To keep up with my tradition of trying anything that is put before me, I decided to download it. I have to admit being a little shocked to see a seven-day trial on the homepage. Not only do I rarely see seven-day trials anymore, but why on Earth is this game not free-to-play at least? It's $7.95 a month, as well? I was flabbergasted. Still, I signed up and downloaded the game.
What did I find? Well, some good and some bad. Click past the cut and let me tell you all about it.
The Realm looked like when it first opened its virtual doors, but I can tell you that the graphics, as they are now, are just perfect.
I use the word "charming" a lot because there is no better way to describe how a game that looks like The Realm makes me feel. It is compact, first of all. The entire thing fits within a tiny window on your desktop (although I would like to see some resize options). It's solid and feels like every corner is contained. The fonts and sounds all feel like they came from the same era that the graphics did. The character animations, as rough as they can be, are consistent across all of the character races. Spell effects are cute, but not as in "aw, look at that puppy" cute. They are cute in the way a Warhammer 40K space marine's tiny grenades or bolt pistols are cute -- detailed but itty bitty. All of this adds up to a game that makes me feel like I am dealing with a toy. This is good, but it does not detract from the depth of the game.
You can play one of many races and many classes. Frankly I just randomly picked a character and logged in. That brings me to the point in this article that I try to explain why we should forgive older games and their sometimes frustrating design, but at the same time, why the designers should consider updating things a bit. This shouldn't be a surprise, but The Realm does very little hand-holding with players. As many of us know, games from a decade or more in the past basically dropped you off in a world and let you figure it out. Of course, this made many of us look for some random guide or website that would explain the whole thing to us; others of us would find some high-level player who was nice enough to explain the details. This make us wonder: Why didn't the game just do it for us?
The idea is that developers can simulate the rough landscape or challenge of a fantasy world by having stupid NPCs standing around, lifeless, who give out barely any information. That way, players are forced to explore, find their own way, and work it all out. Sure, this can be fun sometimes and can provide players with a sense of accomplishment. Let's be honest, though: If the idea is to simulate a fantasy world, then why on Earth would NPCs just stand in one spot, never eating or sleeping, hardly saying anything? I am not claiming to be a fan of the ridiculous, giant yellow question marks floating over NPC's heads in more modern games, either, but there has to be a middle-ground.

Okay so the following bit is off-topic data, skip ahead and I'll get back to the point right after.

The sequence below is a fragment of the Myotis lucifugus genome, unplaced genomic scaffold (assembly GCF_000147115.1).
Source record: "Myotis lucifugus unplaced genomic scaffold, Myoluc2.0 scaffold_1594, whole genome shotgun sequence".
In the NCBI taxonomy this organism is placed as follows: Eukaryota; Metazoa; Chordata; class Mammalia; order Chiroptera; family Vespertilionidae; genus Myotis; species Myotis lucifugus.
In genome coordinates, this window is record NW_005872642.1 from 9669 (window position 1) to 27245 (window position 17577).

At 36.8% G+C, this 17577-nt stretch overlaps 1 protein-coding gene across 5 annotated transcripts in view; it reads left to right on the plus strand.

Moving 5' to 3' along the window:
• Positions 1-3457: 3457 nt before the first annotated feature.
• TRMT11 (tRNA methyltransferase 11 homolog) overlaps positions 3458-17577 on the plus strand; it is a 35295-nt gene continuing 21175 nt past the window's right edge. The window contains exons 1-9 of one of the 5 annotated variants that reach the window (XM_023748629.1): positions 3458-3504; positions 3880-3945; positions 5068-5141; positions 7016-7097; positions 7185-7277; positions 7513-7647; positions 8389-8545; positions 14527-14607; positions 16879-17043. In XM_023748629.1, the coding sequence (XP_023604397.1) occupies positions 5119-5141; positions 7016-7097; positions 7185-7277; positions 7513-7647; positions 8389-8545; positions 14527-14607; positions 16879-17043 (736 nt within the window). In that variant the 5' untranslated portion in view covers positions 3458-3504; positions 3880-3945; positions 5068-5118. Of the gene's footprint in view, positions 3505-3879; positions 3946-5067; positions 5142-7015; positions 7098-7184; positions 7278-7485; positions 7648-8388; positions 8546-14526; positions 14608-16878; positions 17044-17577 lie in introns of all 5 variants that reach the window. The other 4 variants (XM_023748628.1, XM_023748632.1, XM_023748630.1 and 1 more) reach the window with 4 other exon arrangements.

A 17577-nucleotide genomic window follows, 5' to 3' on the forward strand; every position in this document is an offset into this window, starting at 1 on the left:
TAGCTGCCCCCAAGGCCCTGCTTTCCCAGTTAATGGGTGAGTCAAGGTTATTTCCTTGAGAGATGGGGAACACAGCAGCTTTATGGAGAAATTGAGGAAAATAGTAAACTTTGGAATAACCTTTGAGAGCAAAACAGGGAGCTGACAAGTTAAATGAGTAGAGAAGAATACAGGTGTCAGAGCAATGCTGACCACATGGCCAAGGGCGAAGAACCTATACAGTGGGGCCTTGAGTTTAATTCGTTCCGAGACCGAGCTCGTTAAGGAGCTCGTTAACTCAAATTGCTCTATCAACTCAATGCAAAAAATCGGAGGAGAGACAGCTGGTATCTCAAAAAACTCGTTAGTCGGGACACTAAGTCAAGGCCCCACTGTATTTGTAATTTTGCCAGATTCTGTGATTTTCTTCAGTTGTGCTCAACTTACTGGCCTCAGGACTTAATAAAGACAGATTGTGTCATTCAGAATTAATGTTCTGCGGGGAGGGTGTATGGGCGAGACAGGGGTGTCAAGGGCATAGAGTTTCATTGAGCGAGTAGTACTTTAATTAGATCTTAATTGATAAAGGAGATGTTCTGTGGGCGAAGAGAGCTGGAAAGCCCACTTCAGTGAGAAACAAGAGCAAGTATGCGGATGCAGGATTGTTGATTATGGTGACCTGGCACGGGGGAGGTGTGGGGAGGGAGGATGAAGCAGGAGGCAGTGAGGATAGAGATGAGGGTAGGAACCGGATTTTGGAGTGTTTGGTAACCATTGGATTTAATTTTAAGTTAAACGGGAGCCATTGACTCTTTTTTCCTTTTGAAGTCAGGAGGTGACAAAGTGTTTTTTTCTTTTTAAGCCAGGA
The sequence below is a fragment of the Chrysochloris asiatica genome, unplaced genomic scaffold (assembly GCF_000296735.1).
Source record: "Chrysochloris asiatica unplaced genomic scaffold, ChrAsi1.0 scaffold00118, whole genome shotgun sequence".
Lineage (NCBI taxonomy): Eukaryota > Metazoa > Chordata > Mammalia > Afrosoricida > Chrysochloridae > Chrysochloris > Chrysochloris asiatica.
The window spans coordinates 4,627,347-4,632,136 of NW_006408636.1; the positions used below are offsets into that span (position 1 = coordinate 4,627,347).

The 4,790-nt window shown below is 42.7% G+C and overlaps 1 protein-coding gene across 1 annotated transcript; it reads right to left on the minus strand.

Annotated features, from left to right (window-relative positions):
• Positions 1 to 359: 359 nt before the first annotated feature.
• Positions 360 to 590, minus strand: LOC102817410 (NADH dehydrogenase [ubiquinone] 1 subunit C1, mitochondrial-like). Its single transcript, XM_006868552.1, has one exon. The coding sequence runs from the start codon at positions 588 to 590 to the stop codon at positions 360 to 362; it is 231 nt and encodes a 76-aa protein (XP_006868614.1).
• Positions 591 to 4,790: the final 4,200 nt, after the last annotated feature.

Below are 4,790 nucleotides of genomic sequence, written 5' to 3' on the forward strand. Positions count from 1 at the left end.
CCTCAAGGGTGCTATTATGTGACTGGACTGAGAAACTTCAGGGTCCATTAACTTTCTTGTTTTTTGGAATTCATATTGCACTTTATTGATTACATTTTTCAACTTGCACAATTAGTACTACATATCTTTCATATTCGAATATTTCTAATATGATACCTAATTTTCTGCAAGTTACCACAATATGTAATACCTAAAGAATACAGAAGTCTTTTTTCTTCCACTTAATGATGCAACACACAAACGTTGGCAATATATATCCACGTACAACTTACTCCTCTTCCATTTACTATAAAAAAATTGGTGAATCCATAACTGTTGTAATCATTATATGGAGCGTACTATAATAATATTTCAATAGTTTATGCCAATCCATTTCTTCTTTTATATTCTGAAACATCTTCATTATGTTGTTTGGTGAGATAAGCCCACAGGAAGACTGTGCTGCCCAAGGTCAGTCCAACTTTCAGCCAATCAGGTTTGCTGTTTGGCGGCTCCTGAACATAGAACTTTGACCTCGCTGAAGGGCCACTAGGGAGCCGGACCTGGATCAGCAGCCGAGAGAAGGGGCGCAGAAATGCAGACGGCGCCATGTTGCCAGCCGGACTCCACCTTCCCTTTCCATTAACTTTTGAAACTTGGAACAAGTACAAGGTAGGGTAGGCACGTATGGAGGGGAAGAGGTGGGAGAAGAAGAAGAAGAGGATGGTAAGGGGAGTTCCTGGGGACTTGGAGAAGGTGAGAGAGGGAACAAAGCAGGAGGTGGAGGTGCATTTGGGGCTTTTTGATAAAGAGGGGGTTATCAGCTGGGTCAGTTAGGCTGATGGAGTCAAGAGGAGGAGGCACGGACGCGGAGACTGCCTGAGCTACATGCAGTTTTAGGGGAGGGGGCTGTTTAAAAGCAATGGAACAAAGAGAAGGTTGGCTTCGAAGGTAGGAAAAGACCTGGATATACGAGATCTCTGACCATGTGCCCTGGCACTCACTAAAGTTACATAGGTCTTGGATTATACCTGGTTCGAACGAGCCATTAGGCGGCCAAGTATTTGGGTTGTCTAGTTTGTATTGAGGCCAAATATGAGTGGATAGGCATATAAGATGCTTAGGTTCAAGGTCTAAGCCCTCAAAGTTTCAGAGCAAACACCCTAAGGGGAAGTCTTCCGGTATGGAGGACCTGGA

Granted, the developers' programming abilities might have prevented them from making NPCs who dynamically spoke to us and gave us proper directions, but this is now. These days I do not care to have to go to a website or forum post just to figure out how to live through the first 10 minutes of gameplay. Luckily, the community of The Realm Online is fantastic. I literally did not meet one player who was a smart-alec or mean to me. No one called me a "noob." Instead, the players I met gave me items, showed me around (when there were players on), and were generally very sweet to me. They seemed very excited to see a new player, so they helped me when I needed it.
Of course they knew how to get around, and of course they knew how spells worked and where to find combat. While I like the idea of having to use the community as a source of information, especially since that helps with a feeling of camaraderie, I cannot help but think that development back in the day is now seen with such thick rose-colored glasses that we forget how much it could suck.
In other words, a lot of my time in The Realm Online was spent killing random mobs in turn-based combat, walking around lost, and sitting in my empty house. Back in the day, it was also very normal to encounter a game with almost no quests in it, making players once again create their own goals. Again, I have no issues with this "sandbox" style of gameplay, but I do have issues with sandbox gameplay mixed with a tiny community and a non-existent new player tutorial.
In the end, I found a game in desperate need of three things: some very basic newbie help tips and a guide, a client that can be resized to larger than 800x600, and a free-to-play payment option of some kind. Of course, it is very possible that the developers are keeping the door open out of some kind of nostalgia or sense of duty, and in that case, I wish them all the luck in the world. Here's hoping that The Realm Online can go on forever.
Next week I will be touring through some Allods Online. Yep, the game that everyone says he does not play, yet so many players do. I am on the Tensess server, and my orc character's name is Beauturkey. Come join me!
Each week, Rise and Shiny asks you to download and try a different free-to-play, indie or unusual game, chosen by me, Beau Hindman. I welcome any suggestions for games -- drop me a note in the comments or email! You can also follow me on Twitter, Facebook, or Raptr!